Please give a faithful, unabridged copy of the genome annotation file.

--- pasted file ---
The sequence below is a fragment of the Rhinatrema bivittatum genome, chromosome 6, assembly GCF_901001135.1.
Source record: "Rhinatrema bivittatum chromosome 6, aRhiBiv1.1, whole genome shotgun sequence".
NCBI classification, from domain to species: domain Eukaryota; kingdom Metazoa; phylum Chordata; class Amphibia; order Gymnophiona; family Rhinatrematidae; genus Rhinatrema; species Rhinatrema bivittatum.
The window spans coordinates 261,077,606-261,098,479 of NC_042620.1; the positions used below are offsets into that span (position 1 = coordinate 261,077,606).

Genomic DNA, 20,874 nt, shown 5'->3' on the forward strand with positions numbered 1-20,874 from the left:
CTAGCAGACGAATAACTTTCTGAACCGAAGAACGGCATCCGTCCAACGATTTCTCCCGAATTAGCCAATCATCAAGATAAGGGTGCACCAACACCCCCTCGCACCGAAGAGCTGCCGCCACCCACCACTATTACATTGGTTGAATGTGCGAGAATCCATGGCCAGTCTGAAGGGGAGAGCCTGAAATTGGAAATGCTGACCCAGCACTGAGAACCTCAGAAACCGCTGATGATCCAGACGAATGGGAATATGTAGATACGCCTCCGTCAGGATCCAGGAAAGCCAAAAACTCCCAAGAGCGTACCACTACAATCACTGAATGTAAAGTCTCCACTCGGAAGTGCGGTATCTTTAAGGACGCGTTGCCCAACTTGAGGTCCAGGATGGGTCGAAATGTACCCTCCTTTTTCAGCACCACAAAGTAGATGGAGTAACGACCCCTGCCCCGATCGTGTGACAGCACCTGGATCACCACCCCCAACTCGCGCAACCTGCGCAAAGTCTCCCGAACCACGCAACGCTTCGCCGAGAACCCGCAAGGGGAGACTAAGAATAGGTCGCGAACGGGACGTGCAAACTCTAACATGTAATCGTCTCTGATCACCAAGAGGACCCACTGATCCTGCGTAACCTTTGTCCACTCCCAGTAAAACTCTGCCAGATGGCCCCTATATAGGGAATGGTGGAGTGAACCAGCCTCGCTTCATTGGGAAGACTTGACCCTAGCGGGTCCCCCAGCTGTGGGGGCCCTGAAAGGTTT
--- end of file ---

The sequence below is a fragment of the Rhinatrema bivittatum genome, chromosome 6, assembly GCF_901001135.1.
Source record: "Rhinatrema bivittatum chromosome 6, aRhiBiv1.1, whole genome shotgun sequence".
NCBI classification, from domain to species: domain Eukaryota; kingdom Metazoa; phylum Chordata; class Amphibia; order Gymnophiona; family Rhinatrematidae; genus Rhinatrema; species Rhinatrema bivittatum.
The window spans coordinates 261,077,606-261,098,479 of NC_042620.1; the positions used below are offsets into that span (position 1 = coordinate 261,077,606).

Genomic DNA, 20,874 nt, shown 5'->3' on the forward strand with positions numbered 1-20,874 from the left:
CTAGCAGACGAATAACTTTCTGAACCGAAGAACGGCATCCGTCCAACGATTTCTCCCGAATTAGCCAATCATCAAGATAAGGGTGCACCAACACCCCCTCGCACCGAAGAGCTGCCGCCACCCACCACTATTACATTGGTTGAATGTGCGAGAATCCATGGCCAGTCTGAAGGGGAGAGCCTGAAATTGGAAATGCTGACCCAGCACTGAGAACCTCAGAAACCGCTGATGATCCAGACGAATGGGAATATGTAGATACGCCTCCGTCAGGATCCAGGAAAGCCAAAAACTCCCAAGAGCGTACCACTACAATCACTGAATGTAAAGTCTCCACTCGGAAGTGCGGTATCTTTAAGGACGCGTTGCCCAACTTGAGGTCCAGGATGGGTCGAAATGTACCCTCCTTTTTCAGCACCACAAAGTAGATGGAGTAACGACCCCTGCCCCGATCGTGTGACAGCACCTGGATCACCACCCCCAACTCGCGCAACCTGCGCAAAGTCTCCCGAACCACGCAACGCTTCGCCGAGAACCCGCAAGGGGAGACTAAGAATAGGTCGCGAACGGGACGTGCAAACTCTAACATGTAATCGTCTCTGATCACCAAGAGGACCCACTGATCCTGCGTAACCTTTGTCCACTCCCAGTAAAACTCTGCCAGATGGCCCCTATATAGGGAATGGTGGAGTGAACCAGCCTCGCTTCATTGGGAAGACTTGACCCTAGCGGGTCCCCCAGCTGTGGGGGCCCTGAAAGGTTT